In the News

ASCP Education Trains Pathologists to Guide Use of IO Treatment

Oct 29, 2018

The newest frontier in medicine is immuno-oncology (IO), a rapidly evolving field and, perhaps, the most important recent discovery for cancer therapy. This therapy has only been used on patients for a few years. Yet, this revolutionary cancer treatment pioneered by the winners of the 2018 Nobel Prize for Medicine has been hailed as the future of fighting the disease.

Historically, medical oncologists have been in the driver's seat in terms of cancer care, directing the care and making sure patients are receiving appropriate therapies. However, pathologists are now emerging as leaders to actively guide the appropriate use of IO agents and shape treatment decisions.  

With new IO drugs and new therapies continually coming into service—there are more than 2,000 IO treatments under development—it is a challenge for clinicians in the oncology community to learn how to use a new drug and understand its side effects. An estimated 80 percent to 90 percent of cancer care is delivered in the community, as opposed to academic settings.

“IO is radically different from the standard chemotherapy/radiation treatment. It has its own set of mechanisms of actions, toxicities, side effects (immune-related adverse events), monitoring, parameters, etc.,” says Randall Oyer, MD, an oncologist at Lancaster General Health, a community cancer hospital, in Lancaster, PA. “There is still no single standard available for most related biomarker testing.”

To address these challenges, ASCP has developed a comprehensive education plan to get pathologists up to speed on IO. One component of the curriculum is the “IO ChangeMakers” series, which took place in Spring 2018. IO ChangeMakers empowers pathologists and laboratory professionals to help shape their institutions’ policies, procedures and protocols for patient care around IO. The curriculum includes online courses that examine the role of biomarkers and focus on adaptive challenges.

“Many would say there are IO issues that are black and white, yet there are a lot of issues in the gray area, where there are differing opinions. What academics are doing in research institutions might be very different from what community hospitals are doing in the standard of care,” says Joseph Kim, MD, who runs a company called Q Synthesis that specializes in quality improvement initiatives.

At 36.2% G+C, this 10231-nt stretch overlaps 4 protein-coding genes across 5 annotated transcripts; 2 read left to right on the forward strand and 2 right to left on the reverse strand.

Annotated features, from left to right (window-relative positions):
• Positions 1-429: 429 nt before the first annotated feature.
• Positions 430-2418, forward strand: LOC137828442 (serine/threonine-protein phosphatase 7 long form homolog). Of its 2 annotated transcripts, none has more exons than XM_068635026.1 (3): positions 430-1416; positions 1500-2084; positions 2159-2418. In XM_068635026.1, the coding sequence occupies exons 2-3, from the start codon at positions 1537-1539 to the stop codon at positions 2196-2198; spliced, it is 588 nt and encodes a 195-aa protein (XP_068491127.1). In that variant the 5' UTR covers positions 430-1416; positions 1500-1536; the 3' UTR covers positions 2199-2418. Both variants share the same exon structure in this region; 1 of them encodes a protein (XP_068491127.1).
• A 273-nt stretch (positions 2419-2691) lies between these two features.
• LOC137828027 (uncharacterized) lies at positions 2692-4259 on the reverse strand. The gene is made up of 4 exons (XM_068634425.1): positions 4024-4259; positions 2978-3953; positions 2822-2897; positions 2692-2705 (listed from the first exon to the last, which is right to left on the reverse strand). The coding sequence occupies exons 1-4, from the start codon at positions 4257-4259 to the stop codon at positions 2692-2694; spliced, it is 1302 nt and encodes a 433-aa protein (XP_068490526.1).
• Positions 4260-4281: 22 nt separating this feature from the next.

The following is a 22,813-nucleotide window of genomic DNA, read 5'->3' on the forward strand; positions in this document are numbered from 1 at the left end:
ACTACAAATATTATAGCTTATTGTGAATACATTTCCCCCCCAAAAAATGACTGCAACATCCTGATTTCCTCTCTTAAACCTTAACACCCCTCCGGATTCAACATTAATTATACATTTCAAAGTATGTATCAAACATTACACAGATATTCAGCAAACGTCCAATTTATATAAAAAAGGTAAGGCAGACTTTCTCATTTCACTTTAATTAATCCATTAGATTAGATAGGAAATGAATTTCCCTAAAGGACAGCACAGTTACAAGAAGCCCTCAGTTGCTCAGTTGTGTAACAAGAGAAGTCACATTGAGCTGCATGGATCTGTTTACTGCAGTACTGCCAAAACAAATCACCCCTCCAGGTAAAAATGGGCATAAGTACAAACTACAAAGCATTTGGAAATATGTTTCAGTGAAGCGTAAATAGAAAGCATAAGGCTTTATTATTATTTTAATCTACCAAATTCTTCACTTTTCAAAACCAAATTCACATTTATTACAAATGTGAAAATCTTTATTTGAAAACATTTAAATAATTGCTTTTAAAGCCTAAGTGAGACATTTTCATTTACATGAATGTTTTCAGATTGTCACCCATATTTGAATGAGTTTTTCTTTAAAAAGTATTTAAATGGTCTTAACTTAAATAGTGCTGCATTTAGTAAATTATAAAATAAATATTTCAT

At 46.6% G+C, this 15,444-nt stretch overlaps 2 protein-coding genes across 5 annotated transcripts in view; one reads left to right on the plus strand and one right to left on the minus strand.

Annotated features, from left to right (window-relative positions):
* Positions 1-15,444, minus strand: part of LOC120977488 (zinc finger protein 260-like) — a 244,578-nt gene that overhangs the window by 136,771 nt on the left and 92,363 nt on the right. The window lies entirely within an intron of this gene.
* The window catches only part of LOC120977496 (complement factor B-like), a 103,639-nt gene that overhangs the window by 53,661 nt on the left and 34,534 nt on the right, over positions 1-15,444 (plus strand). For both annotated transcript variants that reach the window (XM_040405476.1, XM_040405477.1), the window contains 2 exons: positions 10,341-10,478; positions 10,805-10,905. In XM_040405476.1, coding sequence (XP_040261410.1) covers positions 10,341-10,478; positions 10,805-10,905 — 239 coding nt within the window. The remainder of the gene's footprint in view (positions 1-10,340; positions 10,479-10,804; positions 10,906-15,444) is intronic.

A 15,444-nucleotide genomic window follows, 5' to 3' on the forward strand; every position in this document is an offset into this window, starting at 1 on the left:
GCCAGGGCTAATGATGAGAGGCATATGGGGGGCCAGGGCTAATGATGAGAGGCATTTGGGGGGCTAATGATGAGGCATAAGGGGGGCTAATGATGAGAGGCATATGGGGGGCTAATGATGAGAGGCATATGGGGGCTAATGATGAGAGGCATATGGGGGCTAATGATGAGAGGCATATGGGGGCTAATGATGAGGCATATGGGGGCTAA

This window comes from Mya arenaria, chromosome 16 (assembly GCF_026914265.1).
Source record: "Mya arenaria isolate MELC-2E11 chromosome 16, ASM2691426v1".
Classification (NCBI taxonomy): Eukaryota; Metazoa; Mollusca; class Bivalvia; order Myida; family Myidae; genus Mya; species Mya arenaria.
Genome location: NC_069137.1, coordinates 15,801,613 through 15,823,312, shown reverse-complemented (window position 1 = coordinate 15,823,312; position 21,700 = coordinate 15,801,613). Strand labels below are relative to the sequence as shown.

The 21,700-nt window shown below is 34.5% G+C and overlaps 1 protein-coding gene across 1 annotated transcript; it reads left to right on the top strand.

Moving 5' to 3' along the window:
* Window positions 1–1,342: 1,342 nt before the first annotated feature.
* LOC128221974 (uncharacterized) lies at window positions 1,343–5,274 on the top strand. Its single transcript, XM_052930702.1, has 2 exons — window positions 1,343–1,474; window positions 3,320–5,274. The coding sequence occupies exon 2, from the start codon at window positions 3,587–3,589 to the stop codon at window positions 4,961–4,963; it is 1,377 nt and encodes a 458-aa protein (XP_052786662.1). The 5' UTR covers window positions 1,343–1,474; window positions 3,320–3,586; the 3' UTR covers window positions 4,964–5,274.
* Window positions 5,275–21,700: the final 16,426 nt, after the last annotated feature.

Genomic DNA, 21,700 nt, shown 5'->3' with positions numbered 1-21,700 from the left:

ASCP is partnering with Dr. Kim to implement its IO education through a series of quality improvement projects in community hospitals nationwide. Through an independent educational grant from Bristol-Myers Squibb, ASCP and Q Synthesis have partnered with Lancaster General on one of these initiatives.  

“My role was to work with this group of health systems and say, ‘Now that you have gone through these online education activities, what does this mean to you and how do we implement it?’” he explains. Dr. Kim is facilitating IO workshops nationwide to guide oncology staff, nurses and pathologists around decisions that focus on institutional policies and standards.  

As part of the initiative, Lancaster General—which is affiliated with the Penn Medicine Family—recently convened its multidisciplinary cancer care team to discuss how to change its patient cancer education process. One of the first things the hospital did was to train nurses, pharmacists and physicians to respond to side effects related to IO therapy. “People can go to the ER and say they’re on chemotherapy, but they’re not,” Dr. Oyer explains. “So we developed a way to work with our ER and purchased patient identification cards which say, ‘I’m on IO and here are things you need to look for quickly.’”

“We see pathologists as key members of our team,” he says. “That’s part of reason we were right for ASCP’s pilot IO education project. We have disease-specific, multidisciplinary oncology teams. We’ve been doing this for years.”  

Dr. Kim and Dr. Oyer were part of a panel at the ASCP 2018 Annual Meeting that discussed the key findings related to the challenges and barriers overcome while implementing IO education in a community cancer center. Learn more about how the Lancaster General team put this into practice at their institution by clicking here.

For additional IO education from ASCP, please visit www.ascp.org/immuno-oncology.   

References:

  1. Boccia R, Choti M. NCCN Clinical Practice Oncology Forum: Fostering multidisciplinary cancer care in a community setting. 2017; http://www.medscape.org/viewarticle/575352.

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